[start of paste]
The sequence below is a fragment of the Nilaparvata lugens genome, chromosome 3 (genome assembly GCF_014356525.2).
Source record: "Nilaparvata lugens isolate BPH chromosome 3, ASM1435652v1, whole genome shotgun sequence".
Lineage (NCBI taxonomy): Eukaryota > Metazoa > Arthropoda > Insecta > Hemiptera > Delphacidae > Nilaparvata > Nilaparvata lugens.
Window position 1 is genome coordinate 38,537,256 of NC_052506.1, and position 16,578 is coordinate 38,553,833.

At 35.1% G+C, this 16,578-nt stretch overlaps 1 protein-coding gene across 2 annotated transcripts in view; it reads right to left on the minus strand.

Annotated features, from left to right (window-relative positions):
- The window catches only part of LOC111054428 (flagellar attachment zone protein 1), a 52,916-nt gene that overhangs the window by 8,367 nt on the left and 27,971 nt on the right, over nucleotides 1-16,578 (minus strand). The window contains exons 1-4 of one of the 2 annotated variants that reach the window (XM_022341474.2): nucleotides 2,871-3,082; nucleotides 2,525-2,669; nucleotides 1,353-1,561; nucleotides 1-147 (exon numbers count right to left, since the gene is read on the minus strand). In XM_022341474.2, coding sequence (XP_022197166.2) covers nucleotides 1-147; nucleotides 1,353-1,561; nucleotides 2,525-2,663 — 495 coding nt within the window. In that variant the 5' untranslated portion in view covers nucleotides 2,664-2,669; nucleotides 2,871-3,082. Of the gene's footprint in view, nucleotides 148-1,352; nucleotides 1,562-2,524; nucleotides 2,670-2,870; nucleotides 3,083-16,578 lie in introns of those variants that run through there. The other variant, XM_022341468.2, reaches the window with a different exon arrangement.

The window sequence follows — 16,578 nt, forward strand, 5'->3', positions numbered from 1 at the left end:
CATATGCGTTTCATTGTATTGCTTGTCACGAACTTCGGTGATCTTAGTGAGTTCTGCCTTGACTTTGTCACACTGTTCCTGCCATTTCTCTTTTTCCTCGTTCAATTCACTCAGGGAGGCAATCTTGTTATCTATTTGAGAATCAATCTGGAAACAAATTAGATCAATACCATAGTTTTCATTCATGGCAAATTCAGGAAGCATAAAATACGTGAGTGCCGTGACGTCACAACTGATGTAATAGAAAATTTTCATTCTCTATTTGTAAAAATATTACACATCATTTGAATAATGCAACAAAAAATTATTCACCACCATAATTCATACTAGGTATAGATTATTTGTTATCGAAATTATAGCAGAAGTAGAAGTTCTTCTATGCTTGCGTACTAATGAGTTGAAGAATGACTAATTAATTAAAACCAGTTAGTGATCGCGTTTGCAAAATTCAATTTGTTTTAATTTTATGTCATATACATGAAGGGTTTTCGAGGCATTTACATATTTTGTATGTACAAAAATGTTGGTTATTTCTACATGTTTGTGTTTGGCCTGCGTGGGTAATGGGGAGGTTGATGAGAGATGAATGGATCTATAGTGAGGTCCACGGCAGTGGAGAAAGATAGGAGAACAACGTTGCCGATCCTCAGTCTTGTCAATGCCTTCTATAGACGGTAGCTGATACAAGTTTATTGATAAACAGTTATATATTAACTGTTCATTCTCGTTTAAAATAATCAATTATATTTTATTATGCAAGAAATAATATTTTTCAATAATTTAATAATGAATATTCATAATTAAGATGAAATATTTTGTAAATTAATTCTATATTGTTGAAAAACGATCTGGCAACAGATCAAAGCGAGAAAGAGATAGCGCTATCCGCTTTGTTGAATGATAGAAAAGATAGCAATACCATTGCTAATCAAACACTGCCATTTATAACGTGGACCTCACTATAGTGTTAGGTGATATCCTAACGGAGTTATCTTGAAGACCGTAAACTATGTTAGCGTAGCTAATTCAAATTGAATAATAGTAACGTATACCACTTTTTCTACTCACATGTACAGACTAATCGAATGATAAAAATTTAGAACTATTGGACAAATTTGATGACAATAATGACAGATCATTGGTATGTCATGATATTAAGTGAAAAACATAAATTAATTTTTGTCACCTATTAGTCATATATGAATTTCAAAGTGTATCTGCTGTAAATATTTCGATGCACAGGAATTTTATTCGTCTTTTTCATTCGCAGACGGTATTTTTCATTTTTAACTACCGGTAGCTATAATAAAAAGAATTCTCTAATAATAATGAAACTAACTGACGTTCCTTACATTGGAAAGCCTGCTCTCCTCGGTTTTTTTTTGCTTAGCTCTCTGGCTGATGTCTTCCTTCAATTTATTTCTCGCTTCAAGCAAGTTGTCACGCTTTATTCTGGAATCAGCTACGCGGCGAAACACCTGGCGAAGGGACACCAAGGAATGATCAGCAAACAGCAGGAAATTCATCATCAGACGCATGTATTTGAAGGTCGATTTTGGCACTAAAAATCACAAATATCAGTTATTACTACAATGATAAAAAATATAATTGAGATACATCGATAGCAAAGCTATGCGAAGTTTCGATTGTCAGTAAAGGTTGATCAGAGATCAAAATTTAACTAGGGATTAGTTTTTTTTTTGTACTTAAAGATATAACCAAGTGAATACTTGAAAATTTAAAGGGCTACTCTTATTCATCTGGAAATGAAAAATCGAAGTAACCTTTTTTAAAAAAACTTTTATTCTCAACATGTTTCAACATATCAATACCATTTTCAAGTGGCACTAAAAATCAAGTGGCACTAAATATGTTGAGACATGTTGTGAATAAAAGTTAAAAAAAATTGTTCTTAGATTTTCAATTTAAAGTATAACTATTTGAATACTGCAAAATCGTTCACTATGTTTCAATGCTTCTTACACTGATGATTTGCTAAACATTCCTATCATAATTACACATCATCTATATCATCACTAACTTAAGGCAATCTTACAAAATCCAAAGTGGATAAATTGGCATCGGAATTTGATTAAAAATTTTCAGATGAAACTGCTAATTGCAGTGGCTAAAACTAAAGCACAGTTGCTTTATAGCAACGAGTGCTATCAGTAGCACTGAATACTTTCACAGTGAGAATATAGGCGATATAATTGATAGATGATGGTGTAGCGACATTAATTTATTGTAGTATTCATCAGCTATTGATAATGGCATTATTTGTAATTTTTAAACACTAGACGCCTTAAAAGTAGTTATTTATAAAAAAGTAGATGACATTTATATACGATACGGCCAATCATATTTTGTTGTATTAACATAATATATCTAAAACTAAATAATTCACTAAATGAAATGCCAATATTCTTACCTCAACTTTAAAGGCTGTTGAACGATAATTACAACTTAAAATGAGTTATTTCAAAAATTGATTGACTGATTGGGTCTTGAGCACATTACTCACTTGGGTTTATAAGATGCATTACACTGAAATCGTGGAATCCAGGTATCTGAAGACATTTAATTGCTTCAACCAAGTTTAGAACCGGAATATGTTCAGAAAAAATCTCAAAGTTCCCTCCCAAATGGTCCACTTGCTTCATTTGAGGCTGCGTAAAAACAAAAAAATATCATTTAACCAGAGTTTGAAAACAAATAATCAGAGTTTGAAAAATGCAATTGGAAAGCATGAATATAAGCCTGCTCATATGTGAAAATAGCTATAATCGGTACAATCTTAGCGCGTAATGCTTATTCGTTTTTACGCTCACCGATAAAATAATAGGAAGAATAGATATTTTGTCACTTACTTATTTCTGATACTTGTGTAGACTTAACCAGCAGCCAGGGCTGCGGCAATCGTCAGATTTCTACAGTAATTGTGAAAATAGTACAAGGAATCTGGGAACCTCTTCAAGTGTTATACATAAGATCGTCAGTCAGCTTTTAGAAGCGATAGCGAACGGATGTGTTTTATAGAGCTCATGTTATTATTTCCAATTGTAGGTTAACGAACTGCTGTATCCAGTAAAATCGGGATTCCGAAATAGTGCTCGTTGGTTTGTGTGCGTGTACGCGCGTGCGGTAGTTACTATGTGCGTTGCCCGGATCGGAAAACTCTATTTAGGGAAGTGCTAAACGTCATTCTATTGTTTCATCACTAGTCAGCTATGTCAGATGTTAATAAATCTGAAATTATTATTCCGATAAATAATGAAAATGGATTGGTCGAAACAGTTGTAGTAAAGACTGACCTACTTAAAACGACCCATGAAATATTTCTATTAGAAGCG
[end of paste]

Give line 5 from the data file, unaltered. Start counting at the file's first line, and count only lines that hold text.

At 35.1% G+C, this 16,578-nt stretch overlaps 1 protein-coding gene across 2 annotated transcripts in view; it reads right to left on the minus strand.